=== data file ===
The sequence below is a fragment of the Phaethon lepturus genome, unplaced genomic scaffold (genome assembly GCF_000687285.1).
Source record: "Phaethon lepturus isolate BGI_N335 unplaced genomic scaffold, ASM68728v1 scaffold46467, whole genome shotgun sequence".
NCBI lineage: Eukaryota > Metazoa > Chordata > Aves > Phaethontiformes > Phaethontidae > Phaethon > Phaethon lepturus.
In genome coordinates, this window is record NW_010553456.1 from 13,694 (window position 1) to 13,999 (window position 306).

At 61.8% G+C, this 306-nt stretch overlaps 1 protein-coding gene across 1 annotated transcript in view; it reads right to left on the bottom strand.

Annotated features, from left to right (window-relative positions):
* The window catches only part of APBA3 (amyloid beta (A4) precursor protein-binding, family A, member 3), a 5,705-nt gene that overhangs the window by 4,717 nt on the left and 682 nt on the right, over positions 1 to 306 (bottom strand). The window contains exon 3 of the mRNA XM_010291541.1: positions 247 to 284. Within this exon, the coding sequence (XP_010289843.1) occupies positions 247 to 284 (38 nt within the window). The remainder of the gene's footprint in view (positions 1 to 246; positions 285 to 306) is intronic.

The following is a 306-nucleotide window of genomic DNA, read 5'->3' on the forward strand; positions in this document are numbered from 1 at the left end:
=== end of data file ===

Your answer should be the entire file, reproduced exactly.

The sequence below is a fragment of the Phaethon lepturus genome, unplaced genomic scaffold (genome assembly GCF_000687285.1).
Source record: "Phaethon lepturus isolate BGI_N335 unplaced genomic scaffold, ASM68728v1 scaffold46467, whole genome shotgun sequence".
NCBI lineage: Eukaryota > Metazoa > Chordata > Aves > Phaethontiformes > Phaethontidae > Phaethon > Phaethon lepturus.
In genome coordinates, this window is record NW_010553456.1 from 13,694 (window position 1) to 13,999 (window position 306).

At 61.8% G+C, this 306-nt stretch overlaps 1 protein-coding gene across 1 annotated transcript in view; it reads right to left on the bottom strand.

Annotated features, from left to right (window-relative positions):
* The window catches only part of APBA3 (amyloid beta (A4) precursor protein-binding, family A, member 3), a 5,705-nt gene that overhangs the window by 4,717 nt on the left and 682 nt on the right, over positions 1 to 306 (bottom strand). The window contains exon 3 of the mRNA XM_010291541.1: positions 247 to 284. Within this exon, the coding sequence (XP_010289843.1) occupies positions 247 to 284 (38 nt within the window). The remainder of the gene's footprint in view (positions 1 to 246; positions 285 to 306) is intronic.

The following is a 306-nucleotide window of genomic DNA, read 5'->3' on the forward strand; positions in this document are numbered from 1 at the left end: